Edgar Cabral hasn’t played much since since he signed, but he has flashed some power. He struggled in 2016, backing up Deivi Grullon in Lakewood. Darick Hall is a massive left handed first baseman with plus or better raw power. He had little trouble against left handed pitching in Williamsport, but in a small sample size. He ended last year on fire and carried it into Spring Training. He has the potential to put up a Rhys Hoskins-esque breakout in Lakewood this year. Lucas Williams struggled in Williamsport last year, hitting only .217 in 51 games. He doesn’t have prototypical power for a third baseman, but he is a fast runner and great defender at the hot corner. Cord Sandberg starts 2017 demoted from Clearwater after a horrible season. Sandberg’s tools have regressed since he was drafted He has some power potential, but he has yet to be able to unlock it, and at 22 in low-A, he is running out of time. David Martinelli was the Phillies 6th round pick in 2016 and has an all round skillset in the outfield. He can play a solid center field, but will move to a corner in deference to Moniak. None of his tools standout, but he has the potential to be at least fringe average to average across the board. The big key for Martinelli will be getting his strikeouts back under control. The Phillies took Wojciechowski in the 15th round last year, but he didn’t sign due to an elbow injury. He is a large right handed first baseman who hit .442/.506/.973 in Division III last year as a senior. It is hard to know what he is capable of, given the low level of competition he faced in college, but he has enough power to be interesting.
Sixto Sanchez (6)
JoJo Romero (30)
Adonis Medina (9)
Bailey Falter (29)
JoJo Romero was drafted in the 4th round last year out of junior college. His fastball sits in the low 90s, and he backs that up with a good changeup. He is still working on improving his slider, and while his command was better in the pros last year, he has a history of command problems. Adonis Medina struggled with strikeouts last year in Williamsport, but that underrated how good his stuff was. Medina’s fastball has heavy sink and will sit 91-95, routinely touching up to 96. He has feel for a changeup and curveball, with the changeup having long term plus potential if he can learn to locate it. Last year he started working in a slider, and he has taken quickly to it, and it already profiles as a plus or better pitch. Medina has a good feel for pitching, but he needs to work on command of his pitches. He has the chance to be impact starter if he can build on the slider and grow his command. Ranger Suarez is a command and control lefty who sits in the low 90s and can locate all of his pitches for strikes. He wore down as the year went on in 2016, so holding up over a full season will be big for him. Nick Fanti is coming off of a WBC appearance for Team Italy and is making the jump from the GCL to full season ball. Fanti is a projectable lefty with a fastball in the high 80s and a loopy curveball that he can throw for strikes. He will need fill out, but he has enough control to survive until then. Bailey Falter is another projectable left handed starter who sits in the high 80s-low 90s, and reached up to 94 last season. He has advanced feel for a changeup and curveball, and he can throw both for strikes. If he can add enough velocity to sit 91-94, he has a chance to be a pretty good starter.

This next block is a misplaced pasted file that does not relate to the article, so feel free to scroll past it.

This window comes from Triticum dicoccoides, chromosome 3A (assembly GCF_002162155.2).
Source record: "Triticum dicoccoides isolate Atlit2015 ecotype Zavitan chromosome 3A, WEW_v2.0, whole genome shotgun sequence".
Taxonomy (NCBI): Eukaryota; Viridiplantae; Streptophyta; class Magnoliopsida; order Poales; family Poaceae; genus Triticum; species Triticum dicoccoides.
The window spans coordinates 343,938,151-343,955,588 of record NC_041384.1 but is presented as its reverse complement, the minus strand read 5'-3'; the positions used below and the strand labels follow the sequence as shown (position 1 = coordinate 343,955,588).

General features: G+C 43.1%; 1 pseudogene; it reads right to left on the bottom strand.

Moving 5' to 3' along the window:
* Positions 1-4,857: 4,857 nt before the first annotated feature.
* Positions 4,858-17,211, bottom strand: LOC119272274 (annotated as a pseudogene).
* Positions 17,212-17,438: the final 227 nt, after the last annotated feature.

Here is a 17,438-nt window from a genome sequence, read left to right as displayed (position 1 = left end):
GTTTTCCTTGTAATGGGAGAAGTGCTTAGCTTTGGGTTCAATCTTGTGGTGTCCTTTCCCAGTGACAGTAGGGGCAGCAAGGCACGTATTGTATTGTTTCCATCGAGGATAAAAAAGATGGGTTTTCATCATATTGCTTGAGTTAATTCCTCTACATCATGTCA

Lartigue was the Phillies 7th round pick a year ago and is an offense oriented catcher with the tools to be average defensively. Danny Zardon can play a bunch of positions on the diamond and is a fine org utility man. Carlos Duran is likely to start in the outfield as much as Sandberg and Martinelli, but he is a solid center fielder who can handle right and left. Duran has a projectable frame and the tools to be a 4th outfielder, but he has been unable to put it all together.
Mauricio Llovera (44)
Harold Arauz was a starter for the BlueClaws last year, but with a fastball that rarely broke 90, it makes sense to see if he can be more impactful in the bullpen. Bettencourt was very effective in college, but an injury slowed down his pro debut. He is a small righty with a solid fastball and good curveball. Ismael Cabrera can get the ball up to 95, but he has yet to make his way up from Lakewood. Hennigan is a big lefty with a low 90s fastball. Hibbs is a massive 6’7” right hander who saw an uptick in velocity in relief, and now sits in the low 90s with sink. Mauricio Llovera was very good for the GCL Phillies and probably would be a starter if the Phillies weren’t packed with them. He is a stocky righty who sat 92-95, touching 97 as a starter. His delivery is high effort, so the bullpen may be where he ends up. Zach Morris is a big lefty who is now 24 in Low-A. Felix Paulino came on strong to end the year in the Williamsport rotation. He is another short, right handed pitcher who can sit low 90s and touch up to 95 with his fastball. His lack of complete arsenal, coupled with past command problems, means the bullpen is probably where he ends up, but it would not be surprising to see him get a rotation shot if Lakewood suffers an injury.
Lakewood is always the team that experiences the most transition over the course of the season, and the 2017 version likely will continue that tradition. There are prospects in Extended Spring Training like Kevin Gowdy, Cole Stobbe, Juan Luis, Jesus Alastre, and Jhailyn Ortiz who would be upgrades to the roster. This year’s draft is loaded with college starting pitching, and if the Phillies go that route, that player could start with the BlueClaws. Beyond external additions, the relative youth of the BlueClaws’ top players should lead to some natural growth as they improve over the course of the season. The current team is very exciting, but there is a chance that Lakewood ends the year with a formidable roster.